A relatively obscure and technical determination earlier this week by a relatively little-known international body could mean a sea change in economic and social empowerment prospects for hundreds of millions of women and their families. Insecure rights to land constrain opportunity for over 2 billion people living in urban and rural informality. And women fare the worst.
Whether by law or customary practice, women continue to face barriers to their land and inheritance rights in more than half the world. Instead of enjoying equal and secure access to the land on which they live or from which they earn a livelihood, their only claim to land is through their relationship to a male relative – a husband, father, or brother. Consequently, their rights to land can dissolve if that relationship changes — if a husband asks for a divorce, a father dies, or a brother migrates out of the area for work. This lack of tenure security undermines their economic development and their standing in their communities.
Governments and policymakers have a unique opportunity to empower women financially and socially by ensuring that their rights to land are protected. This has a profound ripple effect on household income, food security, health, and other positive outcomes for women, their families, and communities. At the macro level, securing women’s land rights could stimulate entire economies, help grow a more food secure future, and even activate new allies in our response to climate change.
The foundational importance of land rights in determining social and economic outcomes for rural women, men and communities is increasingly recognized. Yet, land rights were not part of the earlier Millenium Development Goals. If governments and the broader development community were going to “move the needle forward” on land rights, the MDGs did not prioritize the effort.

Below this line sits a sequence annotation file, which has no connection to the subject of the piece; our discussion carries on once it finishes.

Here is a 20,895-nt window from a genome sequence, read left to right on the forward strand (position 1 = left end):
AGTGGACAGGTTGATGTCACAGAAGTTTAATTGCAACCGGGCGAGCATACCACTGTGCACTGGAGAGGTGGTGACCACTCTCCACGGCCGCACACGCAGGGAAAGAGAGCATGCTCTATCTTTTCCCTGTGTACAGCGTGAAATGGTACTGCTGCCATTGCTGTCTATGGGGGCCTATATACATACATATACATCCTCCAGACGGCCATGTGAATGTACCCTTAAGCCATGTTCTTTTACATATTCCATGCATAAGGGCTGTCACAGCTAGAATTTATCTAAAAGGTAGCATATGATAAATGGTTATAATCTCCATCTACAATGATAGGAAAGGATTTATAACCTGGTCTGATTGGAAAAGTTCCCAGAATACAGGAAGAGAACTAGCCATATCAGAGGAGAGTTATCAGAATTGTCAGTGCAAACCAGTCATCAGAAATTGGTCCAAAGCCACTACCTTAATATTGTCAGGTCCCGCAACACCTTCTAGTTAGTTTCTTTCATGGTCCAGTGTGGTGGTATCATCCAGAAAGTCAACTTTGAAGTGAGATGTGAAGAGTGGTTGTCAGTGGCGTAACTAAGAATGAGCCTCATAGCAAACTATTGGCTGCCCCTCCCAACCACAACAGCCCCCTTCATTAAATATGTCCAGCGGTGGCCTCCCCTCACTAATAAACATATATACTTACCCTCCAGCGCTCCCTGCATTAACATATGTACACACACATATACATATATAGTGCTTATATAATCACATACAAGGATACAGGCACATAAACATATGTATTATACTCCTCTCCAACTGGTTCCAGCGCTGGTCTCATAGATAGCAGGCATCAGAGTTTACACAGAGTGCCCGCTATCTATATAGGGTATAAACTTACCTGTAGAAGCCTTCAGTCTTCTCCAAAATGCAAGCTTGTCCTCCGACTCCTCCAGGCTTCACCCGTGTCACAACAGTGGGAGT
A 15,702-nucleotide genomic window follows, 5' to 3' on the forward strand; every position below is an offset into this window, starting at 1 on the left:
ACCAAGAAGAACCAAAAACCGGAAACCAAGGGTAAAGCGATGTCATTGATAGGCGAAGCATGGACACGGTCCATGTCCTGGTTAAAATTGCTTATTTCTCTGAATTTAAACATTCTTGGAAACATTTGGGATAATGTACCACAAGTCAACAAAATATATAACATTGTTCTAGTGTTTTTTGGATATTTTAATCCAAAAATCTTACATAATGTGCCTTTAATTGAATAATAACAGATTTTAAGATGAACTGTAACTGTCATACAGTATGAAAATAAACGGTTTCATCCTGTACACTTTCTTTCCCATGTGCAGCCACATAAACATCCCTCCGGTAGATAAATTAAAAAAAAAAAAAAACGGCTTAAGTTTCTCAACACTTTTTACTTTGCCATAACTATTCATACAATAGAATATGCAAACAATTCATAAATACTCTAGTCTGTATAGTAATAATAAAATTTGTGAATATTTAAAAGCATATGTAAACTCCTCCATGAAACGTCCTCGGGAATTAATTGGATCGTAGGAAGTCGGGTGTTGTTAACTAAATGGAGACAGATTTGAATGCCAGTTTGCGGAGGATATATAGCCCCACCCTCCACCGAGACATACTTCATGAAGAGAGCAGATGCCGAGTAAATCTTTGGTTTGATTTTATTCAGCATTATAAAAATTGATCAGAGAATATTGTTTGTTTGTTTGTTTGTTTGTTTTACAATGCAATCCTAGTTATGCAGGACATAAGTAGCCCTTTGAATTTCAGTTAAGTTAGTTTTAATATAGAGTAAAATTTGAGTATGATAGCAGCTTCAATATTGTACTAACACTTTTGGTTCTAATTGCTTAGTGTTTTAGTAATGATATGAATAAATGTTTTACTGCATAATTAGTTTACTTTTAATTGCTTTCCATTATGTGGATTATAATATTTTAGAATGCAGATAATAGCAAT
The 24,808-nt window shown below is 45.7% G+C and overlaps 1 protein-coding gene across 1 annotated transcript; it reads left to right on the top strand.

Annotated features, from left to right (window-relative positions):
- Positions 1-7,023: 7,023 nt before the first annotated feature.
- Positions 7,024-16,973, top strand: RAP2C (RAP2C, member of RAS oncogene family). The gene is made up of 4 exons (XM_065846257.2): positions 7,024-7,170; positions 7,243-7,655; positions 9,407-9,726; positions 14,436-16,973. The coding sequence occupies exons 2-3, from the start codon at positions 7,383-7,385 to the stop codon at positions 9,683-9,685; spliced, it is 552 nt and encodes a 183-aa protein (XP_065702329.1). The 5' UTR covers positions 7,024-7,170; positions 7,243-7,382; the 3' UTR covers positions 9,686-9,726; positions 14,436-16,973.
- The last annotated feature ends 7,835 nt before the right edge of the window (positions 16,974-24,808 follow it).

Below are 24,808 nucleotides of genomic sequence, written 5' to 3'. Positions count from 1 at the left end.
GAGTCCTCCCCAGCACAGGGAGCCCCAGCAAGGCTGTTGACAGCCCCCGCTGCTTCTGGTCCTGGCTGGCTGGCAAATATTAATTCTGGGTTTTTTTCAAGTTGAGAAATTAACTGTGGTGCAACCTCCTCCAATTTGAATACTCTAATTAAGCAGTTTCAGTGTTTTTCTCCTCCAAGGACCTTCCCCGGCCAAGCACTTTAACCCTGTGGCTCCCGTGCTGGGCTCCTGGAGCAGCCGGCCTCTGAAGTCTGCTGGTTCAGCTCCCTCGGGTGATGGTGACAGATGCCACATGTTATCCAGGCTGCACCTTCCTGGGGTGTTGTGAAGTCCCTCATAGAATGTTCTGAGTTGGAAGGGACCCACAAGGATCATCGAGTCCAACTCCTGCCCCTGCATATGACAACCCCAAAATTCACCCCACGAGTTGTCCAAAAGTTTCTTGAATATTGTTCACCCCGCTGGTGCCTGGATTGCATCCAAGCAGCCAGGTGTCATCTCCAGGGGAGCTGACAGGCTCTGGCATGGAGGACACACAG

That changed with the follow-on to the MDGs. When the United Nations adopted the 2030 Agenda for Sustainable Development in Sept. 2015, land rights were included in the targets on goals related to poverty, hunger, and gender equality.
Getting land rights targets into the 2030 Agenda was a major step forward. Those targets, however, would be of questionable value without a way to measure progress toward those targets. How could governments and the broader global development community move the needle forward on land rights without a gauge -- or without agreement on exactly what the gauge was to measure?
The land-related targets in the 2030 Agenda included three proposed indicators, but until this week, it was not clear that those three indicators would be meaningfully implemented.
The international body that determined which of the 240 SDG indicators should be prioritized – the Inter-Agency and Expert Group on Sustainable Development Goal Indicators (IAEG-SDGs) – has a three-tier ranking system for determining whether a given indicator would be meaningfully implemented. At the beginning of this year, all three land indicators were stuck in Tier III, the lowest priority category, at risk of being dropped from the get-go. Indicator 5a.1, which measures the percentage of people with secure rights to agricultural land and the share of women among agricultural landholders, was elevated to Tier II status in April, but that left the important indicators 1.4.2 and 5a.2 still mired in the irrelevance of Tier III status.
On Sunday, however, the IAEG-SDGs decided to reclassify the remaining two tenure security indicators — dealing with land tenure security and legal protections for women’s land rights —from Tier III to Tier II status. The promotion to Tier II signals that there is agreement at the global level on the methodology for collecting data to track progress toward both indicators.